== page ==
Child poverty is a national, economic and moral crisis that requires a national response, the outgoing head of the Auckland City Mission says.
Dame Diane Robertson is stepping down after 22 years in the job.
She told RNZ's Sunday Morning she despaired that the number of people living in poverty had grown over that time and was calling for a united response from all political parties, churches and community groups.
"It's actually a crisis for our nation that we have a third of children who might not be able to participate. It's an economic crisis, it's a social crisis and it's a moral crisis," Dame Diane said.
The Auckland City Mission said more support had already been given to desperate families so far these holidays than for the entire Christmas period last year.
Dame Diane said one third of those families were receiving help for the first time, which was very unusual.
"I think that just is reflective of what we're seeing on the streets. It's a visible sign of the 29 percent of children going without."
A recent report by the Children's Commissioner found 305,000 New Zealand children now live in poverty - 45,000 more than a year ago.
The report said nearly one in three children now live in poverty - defined as being in a household earning less than 60 percent of the median income after housing costs.
Dame Diane said the overwhelming message she received from people receiving services at the City Mission was that they were in desperate need and had nowhere else to go.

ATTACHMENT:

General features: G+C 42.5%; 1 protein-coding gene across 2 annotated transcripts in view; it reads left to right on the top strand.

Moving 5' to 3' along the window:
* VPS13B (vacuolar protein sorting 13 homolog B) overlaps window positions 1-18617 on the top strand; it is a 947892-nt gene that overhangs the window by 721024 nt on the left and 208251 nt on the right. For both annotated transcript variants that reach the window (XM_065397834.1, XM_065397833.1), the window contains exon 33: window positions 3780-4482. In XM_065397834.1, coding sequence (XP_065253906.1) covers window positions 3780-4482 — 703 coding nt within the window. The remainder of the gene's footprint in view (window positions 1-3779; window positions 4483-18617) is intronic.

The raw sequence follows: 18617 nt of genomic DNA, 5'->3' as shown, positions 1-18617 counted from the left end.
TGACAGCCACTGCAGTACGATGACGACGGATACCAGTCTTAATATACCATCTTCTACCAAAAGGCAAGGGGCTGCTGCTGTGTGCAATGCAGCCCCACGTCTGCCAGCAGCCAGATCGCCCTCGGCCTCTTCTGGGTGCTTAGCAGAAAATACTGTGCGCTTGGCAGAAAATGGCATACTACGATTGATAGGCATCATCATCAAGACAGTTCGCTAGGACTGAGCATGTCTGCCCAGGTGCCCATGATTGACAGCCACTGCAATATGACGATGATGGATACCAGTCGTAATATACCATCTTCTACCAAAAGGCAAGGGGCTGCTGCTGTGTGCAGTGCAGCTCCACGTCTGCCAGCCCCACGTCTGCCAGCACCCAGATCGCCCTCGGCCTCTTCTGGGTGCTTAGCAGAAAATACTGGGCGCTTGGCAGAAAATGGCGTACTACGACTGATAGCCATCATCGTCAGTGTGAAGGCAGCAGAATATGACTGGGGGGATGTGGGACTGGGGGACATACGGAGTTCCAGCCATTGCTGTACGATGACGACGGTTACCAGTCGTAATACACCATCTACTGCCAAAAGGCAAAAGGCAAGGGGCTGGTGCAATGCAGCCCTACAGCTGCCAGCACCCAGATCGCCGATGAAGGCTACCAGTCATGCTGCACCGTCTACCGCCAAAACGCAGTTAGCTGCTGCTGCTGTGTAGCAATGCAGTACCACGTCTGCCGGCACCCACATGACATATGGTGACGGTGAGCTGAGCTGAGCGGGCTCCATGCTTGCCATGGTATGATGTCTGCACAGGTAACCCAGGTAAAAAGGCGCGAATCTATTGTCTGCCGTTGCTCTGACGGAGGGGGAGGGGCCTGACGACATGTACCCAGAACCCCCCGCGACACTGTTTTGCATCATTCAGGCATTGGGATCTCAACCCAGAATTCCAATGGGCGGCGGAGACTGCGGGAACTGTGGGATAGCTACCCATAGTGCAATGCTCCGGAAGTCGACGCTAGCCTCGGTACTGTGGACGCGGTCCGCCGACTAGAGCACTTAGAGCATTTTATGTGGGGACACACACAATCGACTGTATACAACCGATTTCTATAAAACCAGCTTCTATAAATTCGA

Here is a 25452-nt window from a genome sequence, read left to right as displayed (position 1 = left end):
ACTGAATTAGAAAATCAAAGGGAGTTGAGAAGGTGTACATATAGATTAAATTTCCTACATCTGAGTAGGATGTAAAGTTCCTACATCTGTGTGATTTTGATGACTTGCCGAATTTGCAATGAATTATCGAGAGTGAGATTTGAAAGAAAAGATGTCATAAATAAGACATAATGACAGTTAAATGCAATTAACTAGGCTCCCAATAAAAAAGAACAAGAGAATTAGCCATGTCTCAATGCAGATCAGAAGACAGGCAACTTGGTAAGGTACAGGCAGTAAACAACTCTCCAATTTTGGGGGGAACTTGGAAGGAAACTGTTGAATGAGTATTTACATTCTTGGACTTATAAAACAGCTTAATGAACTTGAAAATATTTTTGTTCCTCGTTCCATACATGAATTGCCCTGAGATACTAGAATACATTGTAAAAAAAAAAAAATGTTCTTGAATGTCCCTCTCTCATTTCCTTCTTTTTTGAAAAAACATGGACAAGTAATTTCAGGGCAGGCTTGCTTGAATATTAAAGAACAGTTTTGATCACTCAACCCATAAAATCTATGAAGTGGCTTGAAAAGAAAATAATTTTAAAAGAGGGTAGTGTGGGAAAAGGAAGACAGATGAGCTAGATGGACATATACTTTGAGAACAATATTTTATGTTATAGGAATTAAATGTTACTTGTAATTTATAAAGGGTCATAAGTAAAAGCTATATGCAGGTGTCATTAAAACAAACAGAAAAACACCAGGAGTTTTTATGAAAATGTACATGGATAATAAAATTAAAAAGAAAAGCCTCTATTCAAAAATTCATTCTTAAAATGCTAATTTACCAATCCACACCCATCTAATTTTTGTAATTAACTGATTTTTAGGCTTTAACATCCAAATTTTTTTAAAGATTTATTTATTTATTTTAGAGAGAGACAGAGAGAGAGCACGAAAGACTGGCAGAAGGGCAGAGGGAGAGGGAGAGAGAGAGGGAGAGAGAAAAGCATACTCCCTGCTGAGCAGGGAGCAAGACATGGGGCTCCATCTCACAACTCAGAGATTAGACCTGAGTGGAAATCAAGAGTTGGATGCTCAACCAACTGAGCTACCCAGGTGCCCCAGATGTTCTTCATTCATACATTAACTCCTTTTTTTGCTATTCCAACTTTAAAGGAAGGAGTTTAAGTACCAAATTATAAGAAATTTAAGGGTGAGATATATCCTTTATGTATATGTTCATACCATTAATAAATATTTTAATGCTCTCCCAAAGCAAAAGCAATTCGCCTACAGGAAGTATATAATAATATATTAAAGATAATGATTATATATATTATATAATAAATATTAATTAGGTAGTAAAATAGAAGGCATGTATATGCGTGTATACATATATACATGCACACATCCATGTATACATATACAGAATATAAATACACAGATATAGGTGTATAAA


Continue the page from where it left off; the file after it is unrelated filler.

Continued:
The Mission opened its foodbank on 7 December and unprecedented demand had seen people queuing outside from 4am for a $64 food parcel.
Those are people like Miro, whose house has nine people and one income.
Miro said times were tough and people like her needed help.
"When you've got grandchildren, great grandchildren and your own children that haven't got a job you have to find some way of getting food on the table.
"Life is really hard... when you've got a one income worker at home and a house full of people it's pretty hard to find food out there or money to buy food.
"Back in my days we didn't have to do this because we had gardens," she said.
Temporary help - food and presents - will be given to Miro and her family, and many others who, as Dame Diane said, have nowhere else to go.